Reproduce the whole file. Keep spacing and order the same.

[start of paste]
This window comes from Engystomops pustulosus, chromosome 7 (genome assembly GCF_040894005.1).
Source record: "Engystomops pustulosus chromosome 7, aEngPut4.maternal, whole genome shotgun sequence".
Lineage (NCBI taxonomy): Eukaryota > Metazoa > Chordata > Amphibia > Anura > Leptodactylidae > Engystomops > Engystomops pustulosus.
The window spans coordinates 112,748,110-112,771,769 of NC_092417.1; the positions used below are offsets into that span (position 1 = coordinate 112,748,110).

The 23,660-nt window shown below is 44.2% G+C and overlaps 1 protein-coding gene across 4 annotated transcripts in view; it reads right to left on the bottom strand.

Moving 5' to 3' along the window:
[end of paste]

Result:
This window comes from Engystomops pustulosus, chromosome 7 (genome assembly GCF_040894005.1).
Source record: "Engystomops pustulosus chromosome 7, aEngPut4.maternal, whole genome shotgun sequence".
Lineage (NCBI taxonomy): Eukaryota > Metazoa > Chordata > Amphibia > Anura > Leptodactylidae > Engystomops > Engystomops pustulosus.
The window spans coordinates 112,748,110-112,771,769 of NC_092417.1; the positions used below are offsets into that span (position 1 = coordinate 112,748,110).

The 23,660-nt window shown below is 44.2% G+C and overlaps 1 protein-coding gene across 4 annotated transcripts in view; it reads right to left on the bottom strand.

Moving 5' to 3' along the window: